Public demand is moving animal-based production toward systems such as organic production. The standards required to allow an organic label for sheep products promote animal health through management and disease prevention rather than by the use of medicines. However, with current knowledge, these standards are often aspirational rather than practical and can lead to health issues and welfare concerns in organic flocks that do not have management systems dedicated to this approach.
Organic flocks should be established from known health-status flocks that are free of testable and eradicable diseases such as footrot, maedi, scrapie, and enzootic abortion. Flocks should be maintained as closed flocks as much as practicable, and new genetic stock sourced from known health-status flocks. Any new stock must be quarantined and clinically examined and tested before introduction to the main flock and its pastures. Preventing entry of disease is fundamental, necessitating a high degree of biosecurity.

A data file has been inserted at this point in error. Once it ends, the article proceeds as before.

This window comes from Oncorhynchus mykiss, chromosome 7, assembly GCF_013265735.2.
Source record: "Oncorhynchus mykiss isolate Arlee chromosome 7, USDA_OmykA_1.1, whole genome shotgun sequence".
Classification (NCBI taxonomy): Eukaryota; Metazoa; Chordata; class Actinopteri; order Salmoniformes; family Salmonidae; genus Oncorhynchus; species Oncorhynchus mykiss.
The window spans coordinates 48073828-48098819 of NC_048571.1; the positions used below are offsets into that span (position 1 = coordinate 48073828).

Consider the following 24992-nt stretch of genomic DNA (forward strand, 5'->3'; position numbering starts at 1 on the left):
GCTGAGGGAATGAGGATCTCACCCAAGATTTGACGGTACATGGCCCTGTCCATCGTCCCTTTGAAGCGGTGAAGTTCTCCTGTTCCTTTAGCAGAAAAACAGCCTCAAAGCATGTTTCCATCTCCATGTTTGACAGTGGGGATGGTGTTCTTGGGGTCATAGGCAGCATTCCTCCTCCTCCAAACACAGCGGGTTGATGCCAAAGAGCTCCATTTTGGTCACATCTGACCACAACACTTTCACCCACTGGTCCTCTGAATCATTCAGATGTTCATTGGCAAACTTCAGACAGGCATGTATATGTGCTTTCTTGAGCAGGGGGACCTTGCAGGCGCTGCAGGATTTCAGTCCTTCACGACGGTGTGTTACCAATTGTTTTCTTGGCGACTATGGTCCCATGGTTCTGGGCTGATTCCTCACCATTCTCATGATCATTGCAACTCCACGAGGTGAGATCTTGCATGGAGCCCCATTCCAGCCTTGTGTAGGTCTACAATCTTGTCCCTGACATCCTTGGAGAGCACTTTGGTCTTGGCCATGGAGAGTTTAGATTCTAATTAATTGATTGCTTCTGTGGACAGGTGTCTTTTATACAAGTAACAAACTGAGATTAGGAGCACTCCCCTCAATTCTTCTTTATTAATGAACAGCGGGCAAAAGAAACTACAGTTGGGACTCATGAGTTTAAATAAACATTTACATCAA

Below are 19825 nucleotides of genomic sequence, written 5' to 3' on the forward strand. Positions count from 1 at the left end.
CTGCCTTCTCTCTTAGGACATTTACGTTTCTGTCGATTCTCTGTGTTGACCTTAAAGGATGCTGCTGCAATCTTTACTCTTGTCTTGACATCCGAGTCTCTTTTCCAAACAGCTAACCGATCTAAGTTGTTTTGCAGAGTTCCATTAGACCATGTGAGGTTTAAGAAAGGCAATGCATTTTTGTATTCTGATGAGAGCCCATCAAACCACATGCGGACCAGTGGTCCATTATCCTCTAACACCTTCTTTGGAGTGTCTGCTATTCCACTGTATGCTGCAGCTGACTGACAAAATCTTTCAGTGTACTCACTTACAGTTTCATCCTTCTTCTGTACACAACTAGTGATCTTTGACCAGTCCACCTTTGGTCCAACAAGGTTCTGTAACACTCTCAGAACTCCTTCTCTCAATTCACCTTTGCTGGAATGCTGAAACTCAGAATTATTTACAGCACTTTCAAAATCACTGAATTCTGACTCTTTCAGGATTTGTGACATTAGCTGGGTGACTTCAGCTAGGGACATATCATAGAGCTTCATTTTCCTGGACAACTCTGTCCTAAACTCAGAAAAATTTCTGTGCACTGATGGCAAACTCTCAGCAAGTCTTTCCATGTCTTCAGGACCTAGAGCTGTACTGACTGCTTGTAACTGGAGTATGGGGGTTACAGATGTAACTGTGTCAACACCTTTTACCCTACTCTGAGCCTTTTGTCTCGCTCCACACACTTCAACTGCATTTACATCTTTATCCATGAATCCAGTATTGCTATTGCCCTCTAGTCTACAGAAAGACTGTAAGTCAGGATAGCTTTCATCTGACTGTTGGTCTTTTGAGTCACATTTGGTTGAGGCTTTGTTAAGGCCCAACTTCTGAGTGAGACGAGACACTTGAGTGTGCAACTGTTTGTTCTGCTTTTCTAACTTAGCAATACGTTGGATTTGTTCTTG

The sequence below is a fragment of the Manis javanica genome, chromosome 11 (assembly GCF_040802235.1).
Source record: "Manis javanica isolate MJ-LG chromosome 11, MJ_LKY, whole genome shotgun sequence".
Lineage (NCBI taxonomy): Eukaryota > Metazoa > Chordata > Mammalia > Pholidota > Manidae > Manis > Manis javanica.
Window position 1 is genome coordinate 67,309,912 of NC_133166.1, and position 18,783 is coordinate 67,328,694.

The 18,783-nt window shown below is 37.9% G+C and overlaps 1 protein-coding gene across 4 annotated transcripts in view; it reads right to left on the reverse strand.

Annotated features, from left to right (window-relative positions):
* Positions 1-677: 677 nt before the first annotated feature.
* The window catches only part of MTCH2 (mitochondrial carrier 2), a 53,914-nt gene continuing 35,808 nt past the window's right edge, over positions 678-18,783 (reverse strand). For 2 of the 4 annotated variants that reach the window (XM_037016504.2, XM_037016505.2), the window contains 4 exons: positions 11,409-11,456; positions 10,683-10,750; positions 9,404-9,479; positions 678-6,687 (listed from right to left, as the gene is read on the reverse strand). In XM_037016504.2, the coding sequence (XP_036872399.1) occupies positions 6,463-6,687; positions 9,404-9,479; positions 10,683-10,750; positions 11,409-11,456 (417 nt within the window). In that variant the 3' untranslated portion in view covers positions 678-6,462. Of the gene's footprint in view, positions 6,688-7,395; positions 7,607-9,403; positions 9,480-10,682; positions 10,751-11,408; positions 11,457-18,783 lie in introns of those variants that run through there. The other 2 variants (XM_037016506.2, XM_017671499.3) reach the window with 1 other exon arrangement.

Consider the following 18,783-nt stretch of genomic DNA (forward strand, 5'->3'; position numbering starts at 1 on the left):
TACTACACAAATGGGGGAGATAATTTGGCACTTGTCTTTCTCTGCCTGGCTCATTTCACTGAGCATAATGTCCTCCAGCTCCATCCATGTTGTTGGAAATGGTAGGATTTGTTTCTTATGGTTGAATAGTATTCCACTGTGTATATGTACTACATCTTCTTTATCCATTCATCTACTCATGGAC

Parasitic gastroenteritis can be of particular concern in organic sheep production. Further, while the regulations of some countries allow judicious use of anthelmintics, others do not. Management systems should strive to avoid or reduce parasitic larval intake, especially that resulting from the periparturient egg rise, by grazing clean paddocks from alternate crops, mixed species grazing, rotational grazing, and attention to stocking rates. Further strategies include grazing plants that may reduce GI parasitism (eg, chicory, sanfoin, birdsfoot trefoil), the use of copper oxide needles, and breeding for genetic resistance.
Last full review/revision July 2011 by Clive C. Gay, DVM, MVSc, DVSc (Hons), FACVSc, DACIM (Hons)